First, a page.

Saturday, April 3, 2010
Happy and blessed Easter to all!
Below is a reflection that I recently wrote for Good Friday on one of the seven last "words" (phrases, really) of Christ and I thought that I would share.
A couple of weeks ago, I had an opportunity to visit my family in Illinois to celebrate my sister’s birthday, a rare treat for me since entering the seminary. Although it wasn’t an official three-day weekend, it worked out that my classes for Monday were cancelled, which allowed me an extra day before returning to the seminary. Prompted by the amount of work I had waiting for me at the seminary, but moved by an interior conviction that felt strangely outside of myself, I decided to leave on Sunday instead. Throughout the six-hour drive back to southern Indiana, I sat with an aching in my heart, a longing for that denied opportunity to spend more time with my family. I had every reason, it seemed, to stay at home and enjoy them for another day. As the miles rolled away I came to see that it was God that had asked me to leave, and in doing so to feel a great longing for more. As I prayed the rosary while driving, I began to see the connection between my longing for my family and Christ’s longing on the Cross when he said, “I thirst.” It was then that I could connect this very tangible sense of longing for my family to the longing that my soul feels for God, and I began to understand what the Psalmist means when he says, “As the deer longs for streams of water, so my soul longs for you, O God” (Ps 42:2)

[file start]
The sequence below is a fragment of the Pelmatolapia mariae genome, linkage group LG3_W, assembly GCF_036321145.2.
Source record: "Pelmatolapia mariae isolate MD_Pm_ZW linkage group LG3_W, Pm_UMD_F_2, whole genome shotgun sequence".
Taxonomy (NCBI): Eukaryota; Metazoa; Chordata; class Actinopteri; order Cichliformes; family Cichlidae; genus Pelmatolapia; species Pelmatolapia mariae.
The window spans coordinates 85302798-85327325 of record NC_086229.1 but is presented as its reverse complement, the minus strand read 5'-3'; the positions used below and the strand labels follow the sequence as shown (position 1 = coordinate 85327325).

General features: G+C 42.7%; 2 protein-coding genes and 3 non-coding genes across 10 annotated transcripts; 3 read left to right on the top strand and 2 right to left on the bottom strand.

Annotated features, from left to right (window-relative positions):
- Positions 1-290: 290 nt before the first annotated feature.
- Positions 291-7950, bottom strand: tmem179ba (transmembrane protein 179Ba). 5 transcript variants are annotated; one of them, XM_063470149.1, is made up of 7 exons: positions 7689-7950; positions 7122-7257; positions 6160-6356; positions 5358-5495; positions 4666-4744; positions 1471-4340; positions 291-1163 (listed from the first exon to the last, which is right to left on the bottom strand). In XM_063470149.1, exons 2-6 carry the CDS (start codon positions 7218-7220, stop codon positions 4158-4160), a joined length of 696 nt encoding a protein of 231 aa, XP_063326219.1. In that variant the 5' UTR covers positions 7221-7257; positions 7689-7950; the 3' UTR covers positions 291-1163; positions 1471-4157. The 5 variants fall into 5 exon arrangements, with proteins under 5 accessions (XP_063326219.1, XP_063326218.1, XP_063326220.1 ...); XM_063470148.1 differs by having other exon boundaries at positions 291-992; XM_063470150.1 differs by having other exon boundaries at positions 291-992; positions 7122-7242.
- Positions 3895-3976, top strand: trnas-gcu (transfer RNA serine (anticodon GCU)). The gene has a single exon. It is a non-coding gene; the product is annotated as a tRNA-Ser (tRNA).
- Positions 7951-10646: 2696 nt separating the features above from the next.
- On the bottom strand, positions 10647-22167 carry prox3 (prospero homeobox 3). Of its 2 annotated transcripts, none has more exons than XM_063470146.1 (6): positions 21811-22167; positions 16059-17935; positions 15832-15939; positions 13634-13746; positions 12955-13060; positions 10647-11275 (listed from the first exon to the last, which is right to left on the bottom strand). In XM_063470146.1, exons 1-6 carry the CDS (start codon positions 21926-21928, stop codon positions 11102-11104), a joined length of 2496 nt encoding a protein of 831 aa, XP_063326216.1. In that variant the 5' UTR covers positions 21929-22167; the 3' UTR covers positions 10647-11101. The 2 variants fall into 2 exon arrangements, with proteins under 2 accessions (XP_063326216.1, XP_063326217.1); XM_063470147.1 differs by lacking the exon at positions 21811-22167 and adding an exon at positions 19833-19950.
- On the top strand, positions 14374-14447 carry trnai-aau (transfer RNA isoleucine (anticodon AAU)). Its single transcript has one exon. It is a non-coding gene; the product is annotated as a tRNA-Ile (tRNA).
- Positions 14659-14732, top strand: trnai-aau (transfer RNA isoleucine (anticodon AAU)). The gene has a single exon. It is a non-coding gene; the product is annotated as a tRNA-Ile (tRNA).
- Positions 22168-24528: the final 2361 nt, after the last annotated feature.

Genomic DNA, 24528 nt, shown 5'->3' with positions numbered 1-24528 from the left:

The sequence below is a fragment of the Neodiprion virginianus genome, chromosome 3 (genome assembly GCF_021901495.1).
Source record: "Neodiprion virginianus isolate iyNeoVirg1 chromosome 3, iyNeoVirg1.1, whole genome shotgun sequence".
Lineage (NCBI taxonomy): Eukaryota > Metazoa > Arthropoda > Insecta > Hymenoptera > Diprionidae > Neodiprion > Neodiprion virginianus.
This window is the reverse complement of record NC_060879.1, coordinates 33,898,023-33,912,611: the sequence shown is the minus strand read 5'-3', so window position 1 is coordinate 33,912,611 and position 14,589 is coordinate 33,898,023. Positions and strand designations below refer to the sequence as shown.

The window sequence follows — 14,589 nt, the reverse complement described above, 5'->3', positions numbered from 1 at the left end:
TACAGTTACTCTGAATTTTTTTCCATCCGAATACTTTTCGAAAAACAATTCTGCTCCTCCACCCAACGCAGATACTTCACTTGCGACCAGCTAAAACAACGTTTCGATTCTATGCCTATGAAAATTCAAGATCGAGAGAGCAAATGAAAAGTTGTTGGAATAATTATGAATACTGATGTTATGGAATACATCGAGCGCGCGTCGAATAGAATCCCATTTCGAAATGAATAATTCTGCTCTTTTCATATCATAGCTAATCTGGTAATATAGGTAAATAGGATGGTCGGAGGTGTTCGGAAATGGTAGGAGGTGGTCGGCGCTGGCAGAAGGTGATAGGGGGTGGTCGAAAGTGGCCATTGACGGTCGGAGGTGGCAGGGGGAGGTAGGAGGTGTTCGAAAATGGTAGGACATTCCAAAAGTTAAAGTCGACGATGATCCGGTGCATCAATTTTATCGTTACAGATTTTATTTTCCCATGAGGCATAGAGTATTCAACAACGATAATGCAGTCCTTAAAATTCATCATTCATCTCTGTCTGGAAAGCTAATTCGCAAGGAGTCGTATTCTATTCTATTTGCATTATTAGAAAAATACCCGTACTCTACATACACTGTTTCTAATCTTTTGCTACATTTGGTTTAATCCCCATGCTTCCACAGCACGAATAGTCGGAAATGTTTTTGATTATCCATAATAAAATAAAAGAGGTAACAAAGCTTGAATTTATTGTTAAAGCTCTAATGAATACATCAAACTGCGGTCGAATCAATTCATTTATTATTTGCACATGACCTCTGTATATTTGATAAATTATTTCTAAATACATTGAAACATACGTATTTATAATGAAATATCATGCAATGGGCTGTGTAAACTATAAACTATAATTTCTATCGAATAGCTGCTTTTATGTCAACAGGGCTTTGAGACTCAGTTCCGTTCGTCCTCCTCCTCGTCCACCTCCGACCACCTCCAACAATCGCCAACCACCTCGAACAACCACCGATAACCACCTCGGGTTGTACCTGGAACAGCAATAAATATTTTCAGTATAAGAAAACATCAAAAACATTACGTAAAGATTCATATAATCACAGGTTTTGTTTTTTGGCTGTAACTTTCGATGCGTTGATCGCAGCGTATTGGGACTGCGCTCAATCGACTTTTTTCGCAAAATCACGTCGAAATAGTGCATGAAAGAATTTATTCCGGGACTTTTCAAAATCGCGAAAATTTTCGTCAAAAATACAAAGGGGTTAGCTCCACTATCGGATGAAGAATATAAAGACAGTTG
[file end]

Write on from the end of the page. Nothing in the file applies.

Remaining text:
In Lent we purposely make a hole in our lives – we leave an urge unfulfilled. In other words, we thirst. We allow ourselves a tiny bit of suffering not to punish ourselves, but rather to awaken in us an awareness of the spiritual thirst that is constantly raging in our souls.
When we cover up our physical thirsts by satisfying them, we cover up our inner emptiness, and pursuing worldly satisfaction becomes our never-ending concern. When we subject ourselves to fasts for the sole purpose of penance, it seems senseless because it doesn’t point to the spiritual thirst that arrests each of our souls. However, if we allow our fasting and abstinences to point to the longing that our souls have for God, then we learn to tolerate, what spiritual writer Henri Nouwen calls, the sweet pain of that longing because our inner emptiness becomes filled with promise.
Jesus, in His physical agony on the Cross, did not long to satisfy his physical thirst, even though it was immeasurable. Rather, the thirst that he proclaimed from the Cross was a spiritual one. His thirst was that in and through his agony humanity might be made new, and that his prayer that we may all be made one might be fulfilled.
Today we have a great opportunity to come to a deeper understanding of this thirst of Christ. As we sit with our physical thirsts throughout the day, let us allow them to draw us to recognize the deep groaning inside each of us that echoes the words of the Psalmist when he says, “My being thirsts for God, the living God” (Ps 42:3), for it is when we acknowledge our inner emptiness that we also find the promise that fills it. Then we will be able to say with the Psalmist, “Why are you cast down my soul? Why do you groan within me? Wait for God, whom I shall praise again, my savior and my God” (Ps 42:12).
Given at Our Lady of Mount Carmel, Church – Carmel, Indiana
Good Friday, April 2, 2010